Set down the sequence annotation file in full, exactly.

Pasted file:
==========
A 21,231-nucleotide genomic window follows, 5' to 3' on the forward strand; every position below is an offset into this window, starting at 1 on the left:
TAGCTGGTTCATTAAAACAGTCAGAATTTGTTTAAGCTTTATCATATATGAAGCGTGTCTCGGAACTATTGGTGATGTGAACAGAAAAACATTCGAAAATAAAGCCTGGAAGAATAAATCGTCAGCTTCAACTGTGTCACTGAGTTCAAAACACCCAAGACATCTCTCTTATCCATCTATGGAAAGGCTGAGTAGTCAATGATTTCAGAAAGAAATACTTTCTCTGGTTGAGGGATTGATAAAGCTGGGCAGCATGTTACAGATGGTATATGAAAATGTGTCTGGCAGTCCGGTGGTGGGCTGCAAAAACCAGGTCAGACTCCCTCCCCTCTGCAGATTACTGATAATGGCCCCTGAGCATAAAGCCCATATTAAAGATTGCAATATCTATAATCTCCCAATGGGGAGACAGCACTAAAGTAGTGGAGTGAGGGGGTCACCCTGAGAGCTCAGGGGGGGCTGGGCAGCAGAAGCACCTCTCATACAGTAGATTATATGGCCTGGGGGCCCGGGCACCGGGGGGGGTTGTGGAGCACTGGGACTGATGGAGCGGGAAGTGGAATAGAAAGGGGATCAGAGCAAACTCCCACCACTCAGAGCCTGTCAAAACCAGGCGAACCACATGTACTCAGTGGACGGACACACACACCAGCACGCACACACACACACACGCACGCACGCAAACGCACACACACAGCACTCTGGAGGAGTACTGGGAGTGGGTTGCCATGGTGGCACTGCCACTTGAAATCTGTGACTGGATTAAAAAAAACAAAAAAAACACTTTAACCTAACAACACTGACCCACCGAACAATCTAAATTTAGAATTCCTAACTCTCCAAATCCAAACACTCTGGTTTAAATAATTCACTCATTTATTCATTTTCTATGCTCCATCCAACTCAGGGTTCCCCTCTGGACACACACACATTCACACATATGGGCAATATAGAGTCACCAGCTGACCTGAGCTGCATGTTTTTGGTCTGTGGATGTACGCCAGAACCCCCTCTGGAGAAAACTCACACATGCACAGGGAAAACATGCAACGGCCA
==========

A 21,231-nucleotide genomic window follows, 5' to 3' on the forward strand; every position below is an offset into this window, starting at 1 on the left:
TAGCTGGTTCATTAAAACAGTCAGAATTTGTTTAAGCTTTATCATATATGAAGCGTGTCTCGGAACTATTGGTGATGTGAACAGAAAAACATTCGAAAATAAAGCCTGGAAGAATAAATCGTCAGCTTCAACTGTGTCACTGAGTTCAAAACACCCAAGACATCTCTCTTATCCATCTATGGAAAGGCTGAGTAGTCAATGATTTCAGAAAGAAATACTTTCTCTGGTTGAGGGATTGATAAAGCTGGGCAGCATGTTACAGATGGTATATGAAAATGTGTCTGGCAGTCCGGTGGTGGGCTGCAAAAACCAGGTCAGACTCCCTCCCCTCTGCAGATTACTGATAATGGCCCCTGAGCATAAAGCCCATATTAAAGATTGCAATATCTATAATCTCCCAATGGGGAGACAGCACTAAAGTAGTGGAGTGAGGGGGTCACCCTGAGAGCTCAGGGGGGGCTGGGCAGCAGAAGCACCTCTCATACAGTAGATTATATGGCCTGGGGGCCCGGGCACCGGGGGGGGTTGTGGAGCACTGGGACTGATGGAGCGGGAAGTGGAATAGAAAGGGGATCAGAGCAAACTCCCACCACTCAGAGCCTGTCAAAACCAGGCGAACCACATGTACTCAGTGGACGGACACACACACCAGCACGCACACACACACACACGCACGCACGCAAACGCACACACACAGCACTCTGGAGGAGTACTGGGAGTGGGTTGCCATGGTGGCACTGCCACTTGAAATCTGTGACTGGATTAAAAAAAACAAAAAAAACACTTTAACCTAACAACACTGACCCACCGAACAATCTAAATTTAGAATTCCTAACTCTCCAAATCCAAACACTCTGGTTTAAATAATTCACTCATTTATTCATTTTCTATGCTCCATCCAACTCAGGGTTCCCCTCTGGACACACACACATTCACACATATGGGCAATATAGAGTCACCAGCTGACCTGAGCTGCATGTTTTTGGTCTGTGGATGTACGCCAGAACCCCCTCTGGAGAAAACTCACACATGCACAGGGAAAACATGCAACGGCCA